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[whatwg] <blockquote cite> and <q cite>

From: Benjamin Hawkes-Lewis <bhawkeslewis@googlemail.com>
Date: Wed, 03 Jan 2007 20:12:52 +0000
Message-ID: <1167855172.7682.130.camel@galahad>
Henri Sivonen wrote:

> Assuming that putting an ISBN URI in attribute somewhere solves  
> anything on its own is an illusion. If the source is hidden metadata,  
> it is mostly useless, because the reader doesn't read it. If the UA  
> is expected to render the information about the source somehow, the  
> problem of presenting sources is just moved to a different place.

In other words, if UAs are forced to display citation information, then
authors no longer have to worry about it. Sounds good to me.

> I'll be more convinced about "tools will save us" once I first see  
> that working on a smaller scale than the Web. Let's say TeXlipse with  
> the described UI generating BibTeX entries and inserting the proper  
> \cite{} on the LaTeX side.

I'm baffled by this. I don't know enough about Tex or TeXlipse to
understand why you think this would be a helpful test of the interface.
I'm not even sure how it would apply to the Tex world. As far as I can
see, it's like asking for an implementation of anchor links in TeXlipse.
Might you elaborate on why this would be a better proof of concept than
a Firefox extension?

> How much data is provided depends on the type of writing. If someone  
> quotes someone else's blog, quotation marks and a plain <a href link  
> back are enough. 

Well, perhaps. But an interface like I am describing would be less
complicated than the current process of copying text, putting it in
quotation marks, copying a link, putting it in an <a> element, writing
some link text, and then correcting the link so that ampersands are
correctly encoded.

> If you want to designate the source, you need to know it and express  
> it in a human-readable way. I am not suggesting any particular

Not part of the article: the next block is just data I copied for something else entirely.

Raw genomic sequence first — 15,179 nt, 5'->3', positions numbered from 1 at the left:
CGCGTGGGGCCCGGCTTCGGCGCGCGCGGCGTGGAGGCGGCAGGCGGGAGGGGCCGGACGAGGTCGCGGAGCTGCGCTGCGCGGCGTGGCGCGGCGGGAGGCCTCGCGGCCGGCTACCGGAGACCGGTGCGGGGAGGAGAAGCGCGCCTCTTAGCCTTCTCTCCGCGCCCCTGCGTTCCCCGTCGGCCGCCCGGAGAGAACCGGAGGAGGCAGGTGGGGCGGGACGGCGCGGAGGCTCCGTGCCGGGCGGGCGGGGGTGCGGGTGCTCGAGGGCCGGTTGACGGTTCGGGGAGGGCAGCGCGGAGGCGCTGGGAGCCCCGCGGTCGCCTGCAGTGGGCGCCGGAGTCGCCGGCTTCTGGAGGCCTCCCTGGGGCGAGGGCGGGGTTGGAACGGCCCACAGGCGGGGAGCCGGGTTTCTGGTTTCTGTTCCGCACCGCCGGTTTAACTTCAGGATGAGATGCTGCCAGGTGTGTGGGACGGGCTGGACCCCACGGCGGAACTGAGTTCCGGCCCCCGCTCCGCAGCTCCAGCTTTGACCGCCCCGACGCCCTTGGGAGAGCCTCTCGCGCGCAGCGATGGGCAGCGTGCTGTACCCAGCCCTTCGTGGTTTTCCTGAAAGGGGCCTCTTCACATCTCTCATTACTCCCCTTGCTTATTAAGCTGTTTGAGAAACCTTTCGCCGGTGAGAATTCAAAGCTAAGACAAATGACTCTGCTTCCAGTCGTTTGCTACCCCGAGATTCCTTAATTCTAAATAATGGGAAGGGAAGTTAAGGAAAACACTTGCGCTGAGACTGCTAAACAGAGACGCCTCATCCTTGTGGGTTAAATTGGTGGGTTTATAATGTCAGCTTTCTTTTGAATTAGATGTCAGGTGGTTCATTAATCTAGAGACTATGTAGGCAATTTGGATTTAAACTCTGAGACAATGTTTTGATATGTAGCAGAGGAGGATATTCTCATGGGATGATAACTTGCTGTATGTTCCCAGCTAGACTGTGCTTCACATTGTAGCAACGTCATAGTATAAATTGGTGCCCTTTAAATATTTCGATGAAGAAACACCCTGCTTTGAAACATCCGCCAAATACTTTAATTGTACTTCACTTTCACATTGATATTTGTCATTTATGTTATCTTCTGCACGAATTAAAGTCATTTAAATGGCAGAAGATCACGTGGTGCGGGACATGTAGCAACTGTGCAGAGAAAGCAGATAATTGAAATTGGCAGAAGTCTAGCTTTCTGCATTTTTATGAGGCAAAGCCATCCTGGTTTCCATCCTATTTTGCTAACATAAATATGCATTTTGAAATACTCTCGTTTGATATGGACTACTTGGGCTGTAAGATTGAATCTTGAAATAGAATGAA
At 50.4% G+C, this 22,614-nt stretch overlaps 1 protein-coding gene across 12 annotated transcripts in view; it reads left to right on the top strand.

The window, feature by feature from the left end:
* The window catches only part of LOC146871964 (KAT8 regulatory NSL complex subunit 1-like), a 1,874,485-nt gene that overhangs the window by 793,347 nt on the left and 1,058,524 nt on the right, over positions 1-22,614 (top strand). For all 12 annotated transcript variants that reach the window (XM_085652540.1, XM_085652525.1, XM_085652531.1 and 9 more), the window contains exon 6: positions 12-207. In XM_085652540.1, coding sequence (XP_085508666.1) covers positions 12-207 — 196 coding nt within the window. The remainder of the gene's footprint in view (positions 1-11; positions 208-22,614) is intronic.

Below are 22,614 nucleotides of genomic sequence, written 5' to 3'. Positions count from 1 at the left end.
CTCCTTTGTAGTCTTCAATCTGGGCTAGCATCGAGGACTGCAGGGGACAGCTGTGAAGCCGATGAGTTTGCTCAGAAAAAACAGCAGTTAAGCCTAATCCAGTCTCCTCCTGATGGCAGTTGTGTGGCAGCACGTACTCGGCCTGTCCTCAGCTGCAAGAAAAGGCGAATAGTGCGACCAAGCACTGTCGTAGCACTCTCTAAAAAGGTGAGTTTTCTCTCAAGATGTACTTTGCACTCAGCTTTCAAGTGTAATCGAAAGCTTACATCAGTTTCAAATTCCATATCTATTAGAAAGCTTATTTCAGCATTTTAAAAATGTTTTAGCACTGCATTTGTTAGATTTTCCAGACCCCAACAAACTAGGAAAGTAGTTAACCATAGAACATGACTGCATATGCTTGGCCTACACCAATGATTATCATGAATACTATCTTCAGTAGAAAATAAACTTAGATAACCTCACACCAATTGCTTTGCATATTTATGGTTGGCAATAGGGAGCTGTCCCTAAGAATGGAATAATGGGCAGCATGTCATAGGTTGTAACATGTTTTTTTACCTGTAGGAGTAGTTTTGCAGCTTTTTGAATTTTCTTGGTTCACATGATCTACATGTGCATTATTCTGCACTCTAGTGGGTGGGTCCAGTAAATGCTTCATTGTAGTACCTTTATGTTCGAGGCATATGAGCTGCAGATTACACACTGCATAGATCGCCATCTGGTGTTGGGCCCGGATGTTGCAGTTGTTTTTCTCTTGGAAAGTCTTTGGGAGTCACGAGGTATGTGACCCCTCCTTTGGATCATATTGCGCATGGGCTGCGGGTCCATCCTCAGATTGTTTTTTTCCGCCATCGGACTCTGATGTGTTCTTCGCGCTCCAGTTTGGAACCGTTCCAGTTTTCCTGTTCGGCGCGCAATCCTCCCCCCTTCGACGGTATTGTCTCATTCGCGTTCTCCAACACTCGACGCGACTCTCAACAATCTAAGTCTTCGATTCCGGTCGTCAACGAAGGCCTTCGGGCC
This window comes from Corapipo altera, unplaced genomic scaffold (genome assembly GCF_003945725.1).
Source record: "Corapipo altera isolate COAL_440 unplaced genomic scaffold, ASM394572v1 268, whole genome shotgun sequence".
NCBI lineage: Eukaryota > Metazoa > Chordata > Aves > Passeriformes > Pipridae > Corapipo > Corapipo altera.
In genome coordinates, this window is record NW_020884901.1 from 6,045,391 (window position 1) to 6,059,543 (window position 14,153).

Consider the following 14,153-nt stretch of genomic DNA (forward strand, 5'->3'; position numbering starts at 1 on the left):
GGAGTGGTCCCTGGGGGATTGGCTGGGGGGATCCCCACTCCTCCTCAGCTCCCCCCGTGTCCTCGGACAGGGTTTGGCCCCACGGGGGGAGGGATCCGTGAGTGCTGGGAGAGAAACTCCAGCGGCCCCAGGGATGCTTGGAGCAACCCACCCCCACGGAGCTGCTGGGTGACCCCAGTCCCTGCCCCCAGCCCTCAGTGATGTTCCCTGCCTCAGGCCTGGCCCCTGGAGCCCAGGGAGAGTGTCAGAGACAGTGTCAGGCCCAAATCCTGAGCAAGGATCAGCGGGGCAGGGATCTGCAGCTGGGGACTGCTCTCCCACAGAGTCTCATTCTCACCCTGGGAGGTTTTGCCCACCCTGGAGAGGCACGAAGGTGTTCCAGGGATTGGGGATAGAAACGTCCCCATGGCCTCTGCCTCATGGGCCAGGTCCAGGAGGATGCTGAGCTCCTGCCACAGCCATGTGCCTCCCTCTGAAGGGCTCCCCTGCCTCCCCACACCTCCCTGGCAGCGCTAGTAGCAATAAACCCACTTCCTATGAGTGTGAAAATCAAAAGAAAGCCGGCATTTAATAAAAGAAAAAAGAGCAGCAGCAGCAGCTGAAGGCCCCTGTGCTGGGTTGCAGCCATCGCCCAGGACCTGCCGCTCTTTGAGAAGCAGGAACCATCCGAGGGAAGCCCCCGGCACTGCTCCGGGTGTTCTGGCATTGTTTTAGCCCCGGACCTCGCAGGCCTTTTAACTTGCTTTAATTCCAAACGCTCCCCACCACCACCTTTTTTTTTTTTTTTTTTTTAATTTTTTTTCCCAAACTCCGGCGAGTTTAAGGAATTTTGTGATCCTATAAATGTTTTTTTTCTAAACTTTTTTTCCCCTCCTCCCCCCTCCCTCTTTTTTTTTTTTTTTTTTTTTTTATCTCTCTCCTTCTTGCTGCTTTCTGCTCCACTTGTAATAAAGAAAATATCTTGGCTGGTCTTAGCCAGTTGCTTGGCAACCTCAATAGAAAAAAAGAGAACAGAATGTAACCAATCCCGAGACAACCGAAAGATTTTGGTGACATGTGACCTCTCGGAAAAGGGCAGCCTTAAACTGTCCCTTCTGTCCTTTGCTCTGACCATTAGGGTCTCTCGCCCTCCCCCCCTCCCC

> formatting. 

But authors /do/ have to use particular formattings: those typographic
conventions you mentioned earlier.

> Not having to bear the cost of producing semantic quotation markup.
> Metadata and semantic markup are *not* without a cost.

You need to factor the real costs of linking to web content and of
concocting print-style citations with markup and CSS into your equation.
The "metadata" is the same in either case.

> Out of the feature range that UA implementors might want to implement

Why mightn't UAs want to implement it?

> ?Quotation? (<a href='...'>Source</a>)
> 
> Punctuation and plain links go a long way for human readers.

There is no way for machines to conclusively differentiate quotation
punctuation from non-quotation punctuation. If a human listener (e.g. a
screen reader user) wishes to sure that she is not missing quotations,
she must listen to all the punctuation. Even then, it may be somewhat
unclear. But listeners do not want to listen to all the punctuation,
because the majority of it is superfluous.

Using punctuation instead of markup also makes it harder to go back and
find the quotation text in the source, or to verify that quotations are
accurate.

With plain links, all the metadata has to be structured and formatted a
s link text.

In any case, there is nothing preventing UAs rendering q and cite in
that fashion.

>  And I am unconvinced that authors would be willing to spoon feed data mining  
> tools, considering that the beneficiaries of such spoon feeding are  
> not the authors themselves nor even their direct human audience.

So you want to quote a book. Do you choose to:

a) Spend a minute gathering the relevant information and arranging it
into a marked up and styled citation?

b) Spend three seconds typing an ISBN into a box and get the same
result?

I choose b).

(As an aside, people seem quite happy to spoon feed data mining tools.
They'll even pay for the privilege. Look at LibraryThing and Delicious
Library!)

--
Benjamin Hawkes-Lewis
Received on Wednesday, 3 January 2007 12:12:52 UTC

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